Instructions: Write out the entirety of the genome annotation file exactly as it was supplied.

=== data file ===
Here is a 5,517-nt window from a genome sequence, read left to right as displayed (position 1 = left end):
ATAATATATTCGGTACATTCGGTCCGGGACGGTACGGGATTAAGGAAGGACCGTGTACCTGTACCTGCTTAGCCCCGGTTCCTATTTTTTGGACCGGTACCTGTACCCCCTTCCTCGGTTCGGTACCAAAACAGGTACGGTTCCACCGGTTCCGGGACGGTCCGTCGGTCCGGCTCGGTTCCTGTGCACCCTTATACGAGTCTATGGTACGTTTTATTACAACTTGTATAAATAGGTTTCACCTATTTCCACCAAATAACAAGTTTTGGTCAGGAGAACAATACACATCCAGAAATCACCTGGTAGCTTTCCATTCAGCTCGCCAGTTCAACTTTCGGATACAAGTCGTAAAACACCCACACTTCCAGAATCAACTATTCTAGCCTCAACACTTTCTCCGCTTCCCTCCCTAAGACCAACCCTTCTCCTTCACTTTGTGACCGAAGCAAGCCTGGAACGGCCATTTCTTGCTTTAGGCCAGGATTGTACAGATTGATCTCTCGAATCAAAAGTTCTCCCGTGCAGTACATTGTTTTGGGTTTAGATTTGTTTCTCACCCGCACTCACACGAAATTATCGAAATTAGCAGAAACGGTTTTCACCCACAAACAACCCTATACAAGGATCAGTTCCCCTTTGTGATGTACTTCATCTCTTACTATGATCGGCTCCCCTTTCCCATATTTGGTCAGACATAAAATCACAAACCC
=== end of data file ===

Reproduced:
Here is a 5,517-nt window from a genome sequence, read left to right as displayed (position 1 = left end):
ATAATATATTCGGTACATTCGGTCCGGGACGGTACGGGATTAAGGAAGGACCGTGTACCTGTACCTGCTTAGCCCCGGTTCCTATTTTTTGGACCGGTACCTGTACCCCCTTCCTCGGTTCGGTACCAAAACAGGTACGGTTCCACCGGTTCCGGGACGGTCCGTCGGTCCGGCTCGGTTCCTGTGCACCCTTATACGAGTCTATGGTACGTTTTATTACAACTTGTATAAATAGGTTTCACCTATTTCCACCAAATAACAAGTTTTGGTCAGGAGAACAATACACATCCAGAAATCACCTGGTAGCTTTCCATTCAGCTCGCCAGTTCAACTTTCGGATACAAGTCGTAAAACACCCACACTTCCAGAATCAACTATTCTAGCCTCAACACTTTCTCCGCTTCCCTCCCTAAGACCAACCCTTCTCCTTCACTTTGTGACCGAAGCAAGCCTGGAACGGCCATTTCTTGCTTTAGGCCAGGATTGTACAGATTGATCTCTCGAATCAAAAGTTCTCCCGTGCAGTACATTGTTTTGGGTTTAGATTTGTTTCTCACCCGCACTCACACGAAATTATCGAAATTAGCAGAAACGGTTTTCACCCACAAACAACCCTATACAAGGATCAGTTCCCCTTTGTGATGTACTTCATCTCTTACTATGATCGGCTCCCCTTTCCCATATTTGGTCAGACATAAAATCACAAACCC